- That said, even if a student downloaded a reading that’s no guarantee that they read it!
- General questions about tracking student work in assignments and forums. Both can be set up to use Moodle’s “grading” feature to allow the instructor to keep track of who’s submitted what.
- Question of how to have students build portfolios from semester’s work and then submit on Moodle. There’s not a great automated way to do this but students can compile their work as a single PDF or similar and submit as assignment.
Use of Discussion Forums in Moodle
- Natalie used forums and had them as a required class activity. Students had to post and also had to post a reply to someone else.
- She found that having a discussion forum changed the class dynamic in a positive way in that students were more comfortable in class after interacting online.
- Jason required students to post a question about the week’s reading to forum. This made it very apparent who had done the reading and who had not.
- He had students attempt to answer each other’s questions, he also addressed them in class. He generally only chimed in on the forum when a student gave a wrong answer to a question.
General Discussion of Jason’s “Team-Based Learning” Approach used in Biochemistry Class
- The class worked in groups on problem-based case studies and reported out during class on their findings.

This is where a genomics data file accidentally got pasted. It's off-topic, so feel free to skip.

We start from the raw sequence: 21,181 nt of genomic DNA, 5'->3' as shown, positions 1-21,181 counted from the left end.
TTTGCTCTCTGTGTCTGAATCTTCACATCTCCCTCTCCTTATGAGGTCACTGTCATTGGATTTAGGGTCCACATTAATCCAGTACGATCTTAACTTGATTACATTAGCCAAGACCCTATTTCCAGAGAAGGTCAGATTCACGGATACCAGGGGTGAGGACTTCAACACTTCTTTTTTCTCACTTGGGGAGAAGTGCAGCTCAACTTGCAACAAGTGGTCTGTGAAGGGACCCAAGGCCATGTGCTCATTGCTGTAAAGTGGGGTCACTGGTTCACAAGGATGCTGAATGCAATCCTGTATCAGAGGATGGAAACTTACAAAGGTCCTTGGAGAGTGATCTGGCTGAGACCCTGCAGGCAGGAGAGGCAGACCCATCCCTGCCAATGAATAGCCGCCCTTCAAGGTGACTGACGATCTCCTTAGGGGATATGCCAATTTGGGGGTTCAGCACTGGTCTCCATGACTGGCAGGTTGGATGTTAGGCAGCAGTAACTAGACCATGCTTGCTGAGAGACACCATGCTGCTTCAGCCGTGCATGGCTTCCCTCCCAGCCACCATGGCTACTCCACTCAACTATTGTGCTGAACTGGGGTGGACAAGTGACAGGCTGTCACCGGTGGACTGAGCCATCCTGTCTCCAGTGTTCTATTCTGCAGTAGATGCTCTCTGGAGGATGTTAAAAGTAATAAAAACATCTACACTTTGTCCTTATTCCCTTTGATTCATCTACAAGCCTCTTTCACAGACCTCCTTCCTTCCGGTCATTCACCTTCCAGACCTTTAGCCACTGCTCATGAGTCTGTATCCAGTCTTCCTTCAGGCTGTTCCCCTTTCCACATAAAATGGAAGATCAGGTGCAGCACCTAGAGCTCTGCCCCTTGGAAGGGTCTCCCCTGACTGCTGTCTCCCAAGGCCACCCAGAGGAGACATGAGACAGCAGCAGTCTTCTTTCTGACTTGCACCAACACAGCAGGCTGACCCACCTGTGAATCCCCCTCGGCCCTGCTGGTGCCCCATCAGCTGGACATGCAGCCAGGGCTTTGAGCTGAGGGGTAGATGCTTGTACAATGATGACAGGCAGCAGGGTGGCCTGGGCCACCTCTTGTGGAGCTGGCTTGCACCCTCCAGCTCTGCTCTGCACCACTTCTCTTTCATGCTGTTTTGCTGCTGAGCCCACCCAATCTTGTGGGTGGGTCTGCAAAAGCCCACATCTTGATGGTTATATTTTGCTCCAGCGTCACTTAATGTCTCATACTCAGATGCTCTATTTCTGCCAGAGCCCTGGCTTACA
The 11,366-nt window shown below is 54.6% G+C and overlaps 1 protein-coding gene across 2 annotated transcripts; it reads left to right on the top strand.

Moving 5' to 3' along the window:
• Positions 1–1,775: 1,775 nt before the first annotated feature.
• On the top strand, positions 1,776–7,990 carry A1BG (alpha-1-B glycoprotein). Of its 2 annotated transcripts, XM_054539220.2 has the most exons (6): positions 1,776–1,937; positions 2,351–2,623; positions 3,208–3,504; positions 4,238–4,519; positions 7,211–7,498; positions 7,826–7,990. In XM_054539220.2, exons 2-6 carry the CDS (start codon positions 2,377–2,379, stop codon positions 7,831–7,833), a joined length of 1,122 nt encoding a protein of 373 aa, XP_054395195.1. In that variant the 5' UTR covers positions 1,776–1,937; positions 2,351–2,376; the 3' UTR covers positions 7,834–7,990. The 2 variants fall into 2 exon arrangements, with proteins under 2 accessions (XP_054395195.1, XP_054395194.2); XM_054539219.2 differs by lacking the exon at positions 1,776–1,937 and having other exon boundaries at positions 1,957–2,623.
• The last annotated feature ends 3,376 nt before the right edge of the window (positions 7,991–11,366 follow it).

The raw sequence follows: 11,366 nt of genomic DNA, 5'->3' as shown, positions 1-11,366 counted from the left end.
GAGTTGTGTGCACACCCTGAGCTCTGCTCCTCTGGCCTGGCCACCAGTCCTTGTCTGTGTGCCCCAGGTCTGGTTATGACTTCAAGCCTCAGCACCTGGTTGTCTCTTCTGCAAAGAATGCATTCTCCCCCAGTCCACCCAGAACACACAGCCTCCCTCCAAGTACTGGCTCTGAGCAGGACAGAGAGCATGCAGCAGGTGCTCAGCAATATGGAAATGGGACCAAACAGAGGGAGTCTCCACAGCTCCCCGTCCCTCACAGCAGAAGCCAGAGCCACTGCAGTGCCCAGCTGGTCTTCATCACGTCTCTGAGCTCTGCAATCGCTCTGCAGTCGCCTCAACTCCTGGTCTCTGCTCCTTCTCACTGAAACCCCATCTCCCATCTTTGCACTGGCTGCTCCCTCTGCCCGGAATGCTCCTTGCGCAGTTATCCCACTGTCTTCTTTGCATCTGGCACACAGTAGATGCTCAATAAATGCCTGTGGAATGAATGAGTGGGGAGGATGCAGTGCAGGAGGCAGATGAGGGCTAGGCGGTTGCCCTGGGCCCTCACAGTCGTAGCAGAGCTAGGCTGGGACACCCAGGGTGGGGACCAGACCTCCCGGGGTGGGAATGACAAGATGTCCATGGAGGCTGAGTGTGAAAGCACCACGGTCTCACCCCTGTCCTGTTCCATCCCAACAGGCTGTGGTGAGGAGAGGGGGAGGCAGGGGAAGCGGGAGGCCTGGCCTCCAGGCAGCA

- Jason took more of a guide-on-the-side role, never lectured, and simply floated around class answering questions the various working groups had.
- There was no way to not participate in class. Also, it would quickly become apparent when students didn’t prepare or do reading since there was no way to fly under the radar.
- General discussion of how this kind of learning experience builds greater retention of material and really stays with the students.
We plan on offering similar sessions in the future so stay tuned or check out the Center for Teaching & Learning Program Calendar here.
We’ve been busy this summer getting the rest of the FPH classrooms ready to go with new equipment. Rooms 101-102 and 105-108 now have similar set-ups to 103 and 104.
Features include new HD projectors, Apple TV’s that allow wireless projecting from some Mac devices, and no more ugly racks with crazy cabling!
Rooms 101 and 102 have projection whiteboards behind the projection screens, so a class can mark-up a projected image or text, but still have a nice pristine screen when they need it.
We hope these improvements will improve everyone’s classroom experiences this fall!
Fall 2013 Sites Are Here
Most Fall 2013 Moodle sites are now available in Moodle. After logging in you’ll see them listed under “Future Courses”.